Maybe that's a little harsh. But so is For Your Consideration, the story of a movie in production and the ersatz buzz that begins to circulate when a Web site "reports" that some of the movie's stars are Oscar-worthy.
What makes Guest's other comedies so absorbing is the generous serving of humanity that nourishes his characters and accompanies their appetizing melancholy. This time, Guest seems determined to eat the hand that feeds him: He confuses plaintive with pathetic, and he asks us to laugh at his banal cinematic vaudeville.
The movie-within-his-movie is called Home for Purim, a ludicrous Southern melodrama about a Jewish family and its dying matriarch, portrayed by fictional actress Marilyn Hack, who's portrayed by real actress Catherine O'Hara. Marilyn's surname is one of many cheap jokes in Guest's unimaginative screenplay: Everyone knows Jews are funny -- we've known it for 20 or 25 years now, at least -- but Guest, who plays the director of Home for Purim, thinks it's even funnier to hear Jews say words like "kvell" and "meshuga" with a Southern accent.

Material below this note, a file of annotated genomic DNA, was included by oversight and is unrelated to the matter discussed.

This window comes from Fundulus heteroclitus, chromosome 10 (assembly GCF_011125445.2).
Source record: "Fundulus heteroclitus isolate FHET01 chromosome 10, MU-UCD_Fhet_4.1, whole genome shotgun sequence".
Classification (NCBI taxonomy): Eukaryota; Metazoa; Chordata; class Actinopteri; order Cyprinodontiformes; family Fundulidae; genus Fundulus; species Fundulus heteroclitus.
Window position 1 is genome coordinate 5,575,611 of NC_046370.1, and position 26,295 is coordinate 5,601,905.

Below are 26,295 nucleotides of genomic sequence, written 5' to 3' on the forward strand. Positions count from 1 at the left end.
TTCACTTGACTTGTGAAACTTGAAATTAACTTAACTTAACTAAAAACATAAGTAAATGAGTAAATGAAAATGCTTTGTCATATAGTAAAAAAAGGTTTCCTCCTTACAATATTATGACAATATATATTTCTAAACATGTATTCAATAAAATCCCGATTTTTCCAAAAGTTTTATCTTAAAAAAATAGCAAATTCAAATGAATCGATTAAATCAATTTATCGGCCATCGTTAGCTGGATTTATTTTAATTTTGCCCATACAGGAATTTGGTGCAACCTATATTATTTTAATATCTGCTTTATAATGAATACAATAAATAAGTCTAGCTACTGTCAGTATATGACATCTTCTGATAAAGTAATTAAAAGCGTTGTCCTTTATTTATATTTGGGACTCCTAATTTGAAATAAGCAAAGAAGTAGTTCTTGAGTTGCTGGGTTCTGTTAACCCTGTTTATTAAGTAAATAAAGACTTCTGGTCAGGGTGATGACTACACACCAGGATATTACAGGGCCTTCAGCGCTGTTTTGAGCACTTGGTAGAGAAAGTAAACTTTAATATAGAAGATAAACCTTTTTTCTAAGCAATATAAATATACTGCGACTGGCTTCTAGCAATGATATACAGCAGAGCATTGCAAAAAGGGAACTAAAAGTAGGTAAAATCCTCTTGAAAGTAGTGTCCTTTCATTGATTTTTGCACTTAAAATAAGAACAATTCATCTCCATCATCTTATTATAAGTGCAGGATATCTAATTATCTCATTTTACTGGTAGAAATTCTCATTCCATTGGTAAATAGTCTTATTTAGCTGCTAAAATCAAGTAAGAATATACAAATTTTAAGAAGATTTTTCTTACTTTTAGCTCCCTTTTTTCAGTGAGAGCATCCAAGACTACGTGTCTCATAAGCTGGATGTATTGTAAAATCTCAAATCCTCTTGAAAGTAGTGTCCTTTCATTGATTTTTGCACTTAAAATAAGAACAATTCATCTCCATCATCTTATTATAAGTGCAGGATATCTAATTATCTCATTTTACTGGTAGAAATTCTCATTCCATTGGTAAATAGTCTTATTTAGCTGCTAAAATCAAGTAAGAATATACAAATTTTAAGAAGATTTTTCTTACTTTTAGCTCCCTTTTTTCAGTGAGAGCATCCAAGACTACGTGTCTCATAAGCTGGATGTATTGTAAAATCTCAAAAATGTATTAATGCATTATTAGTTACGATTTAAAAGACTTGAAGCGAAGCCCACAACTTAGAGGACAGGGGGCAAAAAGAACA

It's not. The movie's incessant chatter about Purim and Hollywood is like an inside joke inside an inside joke. Normally that would be postmodern, but here it comes off like a bad term paper.
As For Your Consideration goes on, Guest broadens his parodic palette to include inane TV entertainment-news shows -- Fred Willard, too absurd even for him, is a host -- PR flakes and front-office suits. The latter here is a British financier (Ricky Gervais) who, late in the production of Home for Purim, wants to de-Jew the movie "so everyone can enjoy it." It finally gets released as Home for Thanksgiving. You can guess what happens on the morning of the Oscar nominations.
If all of this were funnier, it wouldn't matter that it's so cruel to its characters. But Guest makes the same joke over and over, as if we didn't already know that Hollywood people are desperately insecure egomaniacs. We know -- and we don't care. Why should we? They're not our friends. As long as they entertain and enlighten us, they can have all the mantras they want.
For Your Consideration rounds up the usual Guest stars -- Eugene Levy, Harry Shearer, Ed Begley Jr., Michael McKean, Jennifer Coolidge (the collagen-lipped lesbian in Best in Show) -- and occasionally puts them to amusing use out of context. Parker Posey, as an actress/comedienne/performance artist, is especially good because, at last, she stops whining and pouting to take a bite out of her role. And O'Hara, playing a woman of many faces -- most of them credible, despite the mess around her -- is divinely funny and sad. Try as he does, Guest just can't ruin her.